8. Monastery Island on the Nespish Lake

At the beginning of the XIX century on the island in the South-Eastern part of the Nespish Lake in Braslav region bells were ringing, and Catholic masses were held. Braslav monastery with a church and residential buildings was built on the island in the XV century. This monastery became the owner of the lake and several surrounding settlements.

Since 1635 the monastery was passed to Uniates. The island was connected to the shore by two bridges, near the main one a tavern for travelers was working. Pilgrims were coming to the island to worship the miraculous icon of the Mother of God of Braslav, the lady of the lakes and patron of the entire Braslav region. Because of the large number of people, services were held in the field, right on the shore of the lake.

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In 1832 a terrible fire occurred on the island, which did not spare the monastery buildings. But the icon survived. According to legend, it was found on the nearby Saint Island, where a cross was installed from the beginning of the monastery's existence. From Saint Island the icon was moved to the altar of the Braslav Church, where it can still be seen today. On August 24 a great holiday is celebrated in Braslav: the celebration of the Mother of God, the lady of the lakes.

9. Island on the Prince Lake

The Red Lake in Poliesie, which at various times was called the Prince Lake, Jitensky, or just the Zhid [Jew – Polish] Lake, is shrouded in legends and traditions. Interesting stories also exist about the lake Islands. So, once upon a time a Je lived in the town of Zhitkovichi in the vicinity of the lake, this Jew was running his own tavern. One of the noble Prince fell in love with the daughter of the tavern owner, and ordered to build a castle for the Jewish beauty on one of the five Islands of the lake. The best masters of the Slutsk region were following the order of the Prince, but the spring flood did not spare their efforts, destroying the strong masonry. Since then, the lake has been called Zhid.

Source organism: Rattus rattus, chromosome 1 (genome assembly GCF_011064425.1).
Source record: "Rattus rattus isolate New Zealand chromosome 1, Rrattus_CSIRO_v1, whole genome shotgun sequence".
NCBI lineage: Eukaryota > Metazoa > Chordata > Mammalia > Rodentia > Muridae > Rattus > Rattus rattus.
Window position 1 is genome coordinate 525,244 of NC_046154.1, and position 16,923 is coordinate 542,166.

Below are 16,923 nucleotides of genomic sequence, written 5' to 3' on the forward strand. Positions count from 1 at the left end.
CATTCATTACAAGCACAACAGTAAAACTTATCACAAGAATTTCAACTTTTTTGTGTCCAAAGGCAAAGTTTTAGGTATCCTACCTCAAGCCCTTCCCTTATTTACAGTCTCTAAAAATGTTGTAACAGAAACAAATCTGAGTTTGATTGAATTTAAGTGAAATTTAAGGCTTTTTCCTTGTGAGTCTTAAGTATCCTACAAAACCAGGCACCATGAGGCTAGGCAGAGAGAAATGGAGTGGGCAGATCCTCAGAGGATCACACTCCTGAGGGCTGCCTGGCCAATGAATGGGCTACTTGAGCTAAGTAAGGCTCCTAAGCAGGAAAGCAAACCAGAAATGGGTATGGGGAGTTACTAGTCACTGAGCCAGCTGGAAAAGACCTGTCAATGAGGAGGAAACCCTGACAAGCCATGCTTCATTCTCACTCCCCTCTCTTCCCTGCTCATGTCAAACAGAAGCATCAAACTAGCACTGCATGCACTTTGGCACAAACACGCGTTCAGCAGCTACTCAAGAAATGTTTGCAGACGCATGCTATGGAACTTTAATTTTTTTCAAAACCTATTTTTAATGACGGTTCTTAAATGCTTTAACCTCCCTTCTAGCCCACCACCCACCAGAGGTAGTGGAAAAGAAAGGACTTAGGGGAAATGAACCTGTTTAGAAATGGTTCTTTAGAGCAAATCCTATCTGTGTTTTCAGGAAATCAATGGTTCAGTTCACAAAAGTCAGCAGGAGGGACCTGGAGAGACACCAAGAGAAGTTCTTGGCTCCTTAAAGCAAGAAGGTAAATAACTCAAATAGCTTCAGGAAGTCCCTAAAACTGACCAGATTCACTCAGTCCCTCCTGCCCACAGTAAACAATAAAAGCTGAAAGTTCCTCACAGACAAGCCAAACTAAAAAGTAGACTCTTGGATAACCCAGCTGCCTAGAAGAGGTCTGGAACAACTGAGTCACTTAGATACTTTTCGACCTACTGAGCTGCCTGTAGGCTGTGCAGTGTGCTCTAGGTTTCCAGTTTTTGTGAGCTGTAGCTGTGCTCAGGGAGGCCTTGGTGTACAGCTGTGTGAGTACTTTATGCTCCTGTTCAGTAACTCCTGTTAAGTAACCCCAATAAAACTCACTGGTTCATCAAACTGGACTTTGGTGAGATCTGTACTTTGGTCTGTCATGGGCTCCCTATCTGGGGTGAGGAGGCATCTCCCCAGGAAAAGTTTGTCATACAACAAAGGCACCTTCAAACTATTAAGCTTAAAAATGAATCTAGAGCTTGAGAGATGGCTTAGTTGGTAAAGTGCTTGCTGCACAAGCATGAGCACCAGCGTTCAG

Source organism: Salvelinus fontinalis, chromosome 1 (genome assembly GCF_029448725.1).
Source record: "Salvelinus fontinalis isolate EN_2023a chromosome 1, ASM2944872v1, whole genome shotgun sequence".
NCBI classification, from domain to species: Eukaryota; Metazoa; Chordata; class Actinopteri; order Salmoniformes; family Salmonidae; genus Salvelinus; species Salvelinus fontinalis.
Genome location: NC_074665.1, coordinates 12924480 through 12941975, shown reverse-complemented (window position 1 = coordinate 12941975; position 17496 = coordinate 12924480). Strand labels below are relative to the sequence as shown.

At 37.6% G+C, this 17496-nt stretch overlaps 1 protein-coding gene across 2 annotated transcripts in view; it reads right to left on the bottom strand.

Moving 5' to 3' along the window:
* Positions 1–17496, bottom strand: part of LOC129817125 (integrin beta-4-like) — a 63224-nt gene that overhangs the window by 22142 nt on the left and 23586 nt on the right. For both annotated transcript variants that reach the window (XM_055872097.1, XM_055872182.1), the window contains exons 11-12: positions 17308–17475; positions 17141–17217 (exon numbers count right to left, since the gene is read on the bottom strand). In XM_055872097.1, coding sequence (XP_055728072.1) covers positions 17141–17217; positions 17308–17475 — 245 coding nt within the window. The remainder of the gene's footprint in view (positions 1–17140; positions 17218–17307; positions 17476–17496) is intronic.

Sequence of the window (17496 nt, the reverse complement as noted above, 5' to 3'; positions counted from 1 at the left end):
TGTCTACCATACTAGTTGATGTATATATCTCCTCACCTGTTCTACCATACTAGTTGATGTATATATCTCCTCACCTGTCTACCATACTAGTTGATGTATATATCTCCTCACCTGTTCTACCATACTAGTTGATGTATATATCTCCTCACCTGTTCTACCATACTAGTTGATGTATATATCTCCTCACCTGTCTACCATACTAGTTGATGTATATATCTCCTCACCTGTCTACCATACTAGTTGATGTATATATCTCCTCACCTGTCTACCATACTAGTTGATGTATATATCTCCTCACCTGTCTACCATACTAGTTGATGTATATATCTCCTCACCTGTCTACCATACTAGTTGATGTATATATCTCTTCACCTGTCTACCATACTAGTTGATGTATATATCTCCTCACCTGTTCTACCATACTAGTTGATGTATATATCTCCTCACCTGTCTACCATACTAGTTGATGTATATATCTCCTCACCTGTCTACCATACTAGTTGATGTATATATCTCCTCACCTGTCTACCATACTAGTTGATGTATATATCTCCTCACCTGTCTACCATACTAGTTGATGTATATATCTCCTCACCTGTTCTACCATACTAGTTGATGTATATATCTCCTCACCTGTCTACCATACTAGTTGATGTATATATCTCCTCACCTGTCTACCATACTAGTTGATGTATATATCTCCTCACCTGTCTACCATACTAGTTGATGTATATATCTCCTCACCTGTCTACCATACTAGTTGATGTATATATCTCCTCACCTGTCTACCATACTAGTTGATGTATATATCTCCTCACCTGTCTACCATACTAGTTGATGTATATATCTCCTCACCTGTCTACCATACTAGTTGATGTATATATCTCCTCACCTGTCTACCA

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According to another legend, one of the Slutsk princes Olelkovichi, who owned the Prince-lake, was imprisoned in the castle. The older brother hated the younger one, and banished him to the island. The death of the prisoner was caused also by a flood, that destroyed the castle in the spring.

10. Stefan Batory Island on the Western Dvina River

Once fortified island, which began the history of the town of Disna, lies at the confluence of the Western Dvina and Disna rivers. In the times of the Polotsk Principality it was called Kopetz (earthwork). In the second half of the XVI century king Stefan Batory initiated the construction of a powerful castle on this island. The island, which now had a fortress with nine towers, became known as the Old Castle. Disnensky Castle performed a defensive function during the wars of the XVI–XVIII centuries, it also was a customs house, where goods were inspected. There also were trading warehouses on the island: the merchants of Disna were delivering lard, bread, wax, honey, and fish to Riga.

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Having survived the war of 1812, the castle was finally destroyed by fire in 1882. Today only the ruins overgrown with bushes remain of the mighty outpost which used to be on the Stefan Batory’s island.

Translated be M. Shaturin